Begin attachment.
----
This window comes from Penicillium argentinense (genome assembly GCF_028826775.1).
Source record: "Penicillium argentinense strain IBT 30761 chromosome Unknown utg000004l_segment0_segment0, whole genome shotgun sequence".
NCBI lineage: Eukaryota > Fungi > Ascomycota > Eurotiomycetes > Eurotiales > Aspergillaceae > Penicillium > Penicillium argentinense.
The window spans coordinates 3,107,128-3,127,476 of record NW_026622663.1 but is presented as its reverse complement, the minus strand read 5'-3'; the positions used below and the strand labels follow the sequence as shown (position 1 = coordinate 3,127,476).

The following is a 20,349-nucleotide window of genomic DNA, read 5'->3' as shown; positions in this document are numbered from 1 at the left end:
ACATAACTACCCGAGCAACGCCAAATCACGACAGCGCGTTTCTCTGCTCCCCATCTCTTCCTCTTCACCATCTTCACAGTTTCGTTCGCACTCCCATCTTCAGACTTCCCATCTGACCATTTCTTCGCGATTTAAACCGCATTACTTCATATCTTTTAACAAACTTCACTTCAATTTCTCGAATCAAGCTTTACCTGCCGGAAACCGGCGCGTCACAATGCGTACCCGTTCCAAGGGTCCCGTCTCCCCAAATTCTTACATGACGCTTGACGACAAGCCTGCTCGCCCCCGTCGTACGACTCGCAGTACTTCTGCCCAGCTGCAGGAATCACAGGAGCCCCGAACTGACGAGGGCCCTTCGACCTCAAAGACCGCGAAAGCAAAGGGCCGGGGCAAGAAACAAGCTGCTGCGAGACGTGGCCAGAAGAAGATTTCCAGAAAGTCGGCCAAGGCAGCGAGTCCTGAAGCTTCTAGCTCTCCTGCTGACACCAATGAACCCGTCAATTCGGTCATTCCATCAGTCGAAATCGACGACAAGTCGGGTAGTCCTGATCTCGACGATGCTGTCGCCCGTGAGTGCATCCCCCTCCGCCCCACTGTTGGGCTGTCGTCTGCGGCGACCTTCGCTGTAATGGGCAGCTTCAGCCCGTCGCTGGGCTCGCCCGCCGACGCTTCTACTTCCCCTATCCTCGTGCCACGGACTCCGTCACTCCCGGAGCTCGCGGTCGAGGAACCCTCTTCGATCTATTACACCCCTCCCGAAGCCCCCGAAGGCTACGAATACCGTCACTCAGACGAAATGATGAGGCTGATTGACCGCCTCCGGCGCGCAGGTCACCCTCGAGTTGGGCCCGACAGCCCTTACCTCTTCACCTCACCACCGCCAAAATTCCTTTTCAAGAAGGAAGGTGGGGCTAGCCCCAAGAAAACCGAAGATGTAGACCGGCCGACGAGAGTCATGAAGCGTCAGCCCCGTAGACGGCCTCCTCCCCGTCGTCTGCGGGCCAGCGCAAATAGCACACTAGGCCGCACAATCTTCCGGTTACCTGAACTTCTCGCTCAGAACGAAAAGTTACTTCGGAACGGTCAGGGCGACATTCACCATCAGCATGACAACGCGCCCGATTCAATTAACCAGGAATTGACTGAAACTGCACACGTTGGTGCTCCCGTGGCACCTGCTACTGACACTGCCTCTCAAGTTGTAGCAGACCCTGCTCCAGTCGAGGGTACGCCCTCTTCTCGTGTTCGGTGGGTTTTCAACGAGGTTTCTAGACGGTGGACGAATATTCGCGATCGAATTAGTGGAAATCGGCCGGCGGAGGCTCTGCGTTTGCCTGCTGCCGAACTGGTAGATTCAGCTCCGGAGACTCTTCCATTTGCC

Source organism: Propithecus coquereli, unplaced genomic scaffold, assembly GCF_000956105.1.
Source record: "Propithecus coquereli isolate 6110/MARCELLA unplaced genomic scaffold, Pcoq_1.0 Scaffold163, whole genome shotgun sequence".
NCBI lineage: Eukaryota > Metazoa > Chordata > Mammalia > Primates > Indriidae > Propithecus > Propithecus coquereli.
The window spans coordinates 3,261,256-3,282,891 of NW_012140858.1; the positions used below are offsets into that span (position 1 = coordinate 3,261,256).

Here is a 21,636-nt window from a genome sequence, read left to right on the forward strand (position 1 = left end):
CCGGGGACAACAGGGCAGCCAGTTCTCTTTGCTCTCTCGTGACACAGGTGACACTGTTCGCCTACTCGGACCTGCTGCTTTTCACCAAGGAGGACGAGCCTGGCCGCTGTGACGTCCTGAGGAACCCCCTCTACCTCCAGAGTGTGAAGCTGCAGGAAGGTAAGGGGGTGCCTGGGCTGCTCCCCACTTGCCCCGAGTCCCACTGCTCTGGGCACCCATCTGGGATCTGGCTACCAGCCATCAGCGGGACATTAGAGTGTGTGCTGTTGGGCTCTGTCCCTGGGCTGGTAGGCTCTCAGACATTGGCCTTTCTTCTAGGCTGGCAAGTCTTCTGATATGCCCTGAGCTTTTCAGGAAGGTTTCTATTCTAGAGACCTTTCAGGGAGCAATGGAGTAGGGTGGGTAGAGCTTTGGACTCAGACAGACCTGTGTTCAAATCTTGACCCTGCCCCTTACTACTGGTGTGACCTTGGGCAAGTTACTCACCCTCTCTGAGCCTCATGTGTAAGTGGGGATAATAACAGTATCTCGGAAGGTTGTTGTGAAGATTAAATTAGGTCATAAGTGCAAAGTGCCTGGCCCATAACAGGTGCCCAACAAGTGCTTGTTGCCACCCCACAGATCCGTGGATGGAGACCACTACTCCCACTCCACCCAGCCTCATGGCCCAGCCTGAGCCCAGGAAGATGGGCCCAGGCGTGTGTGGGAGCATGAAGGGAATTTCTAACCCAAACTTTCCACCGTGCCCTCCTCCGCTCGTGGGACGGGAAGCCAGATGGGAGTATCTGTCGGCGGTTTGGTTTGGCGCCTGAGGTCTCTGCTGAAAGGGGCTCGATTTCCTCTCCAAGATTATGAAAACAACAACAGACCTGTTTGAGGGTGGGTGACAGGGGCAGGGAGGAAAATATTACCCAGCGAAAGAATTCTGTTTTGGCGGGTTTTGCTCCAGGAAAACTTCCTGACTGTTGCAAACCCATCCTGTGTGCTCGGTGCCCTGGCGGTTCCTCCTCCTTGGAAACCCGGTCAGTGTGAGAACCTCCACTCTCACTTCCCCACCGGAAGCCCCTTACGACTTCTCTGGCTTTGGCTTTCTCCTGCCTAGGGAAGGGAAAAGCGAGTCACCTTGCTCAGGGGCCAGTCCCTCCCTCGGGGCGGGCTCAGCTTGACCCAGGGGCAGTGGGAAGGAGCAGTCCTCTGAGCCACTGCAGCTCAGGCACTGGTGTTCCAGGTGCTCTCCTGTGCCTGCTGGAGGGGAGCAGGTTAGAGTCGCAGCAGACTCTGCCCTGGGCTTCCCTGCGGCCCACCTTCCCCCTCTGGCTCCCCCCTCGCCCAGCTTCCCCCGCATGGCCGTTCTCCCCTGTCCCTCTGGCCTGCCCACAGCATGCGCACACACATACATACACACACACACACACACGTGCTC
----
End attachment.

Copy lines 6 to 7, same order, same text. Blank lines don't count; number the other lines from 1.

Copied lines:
ACATAACTACCCGAGCAACGCCAAATCACGACAGCGCGTTTCTCTGCTCCCCATCTCTTCCTCTTCACCATCTTCACAGTTTCGTTCGCACTCCCATCTTCAGACTTCCCATCTGACCATTTCTTCGCGATTTAAACCGCATTACTTCATATCTTTTAACAAACTTCACTTCAATTTCTCGAATCAAGCTTTACCTGCCGGAAACCGGCGCGTCACAATGCGTACCCGTTCCAAGGGTCCCGTCTCCCCAAATTCTTACATGACGCTTGACGACAAGCCTGCTCGCCCCCGTCGTACGACTCGCAGTACTTCTGCCCAGCTGCAGGAATCACAGGAGCCCCGAACTGACGAGGGCCCTTCGACCTCAAAGACCGCGAAAGCAAAGGGCCGGGGCAAGAAACAAGCTGCTGCGAGACGTGGCCAGAAGAAGATTTCCAGAAAGTCGGCCAAGGCAGCGAGTCCTGAAGCTTCTAGCTCTCCTGCTGACACCAATGAACCCGTCAATTCGGTCATTCCATCAGTCGAAATCGACGACAAGTCGGGTAGTCCTGATCTCGACGATGCTGTCGCCCGTGAGTGCATCCCCCTCCGCCCCACTGTTGGGCTGTCGTCTGCGGCGACCTTCGCTGTAATGGGCAGCTTCAGCCCGTCGCTGGGCTCGCCCGCCGACGCTTCTACTTCCCCTATCCTCGTGCCACGGACTCCGTCACTCCCGGAGCTCGCGGTCGAGGAACCCTCTTCGATCTATTACACCCCTCCCGAAGCCCCCGAAGGCTACGAATACCGTCACTCAGACGAAATGATGAGGCTGATTGACCGCCTCCGGCGCGCAGGTCACCCTCGAGTTGGGCCCGACAGCCCTTACCTCTTCACCTCACCACCGCCAAAATTCCTTTTCAAGAAGGAAGGTGGGGCTAGCCCCAAGAAAACCGAAGATGTAGACCGGCCGACGAGAGTCATGAAGCGTCAGCCCCGTAGACGGCCTCCTCCCCGTCGTCTGCGGGCCAGCGCAAATAGCACACTAGGCCGCACAATCTTCCGGTTACCTGAACTTCTCGCTCAGAACGAAAAGTTACTTCGGAACGGTCAGGGCGACATTCACCATCAGCATGACAACGCGCCCGATTCAATTAACCAGGAATTGACTGAAACTGCACACGTTGGTGCTCCCGTGGCACCTGCTACTGACACTGCCTCTCAAGTTGTAGCAGACCCTGCTCCAGTCGAGGGTACGCCCTCTTCTCGTGTTCGGTGGGTTTTCAACGAGGTTTCTAGACGGTGGACGAATATTCGCGATCGAATTAGTGGAAATCGGCCGGCGGAGGCTCTGCGTTTGCCTGCTGCCGAACTGGTAGATTCAGCTCCGGAGACTCTTCCATTTGCC

Source organism: Propithecus coquereli, unplaced genomic scaffold, assembly GCF_000956105.1.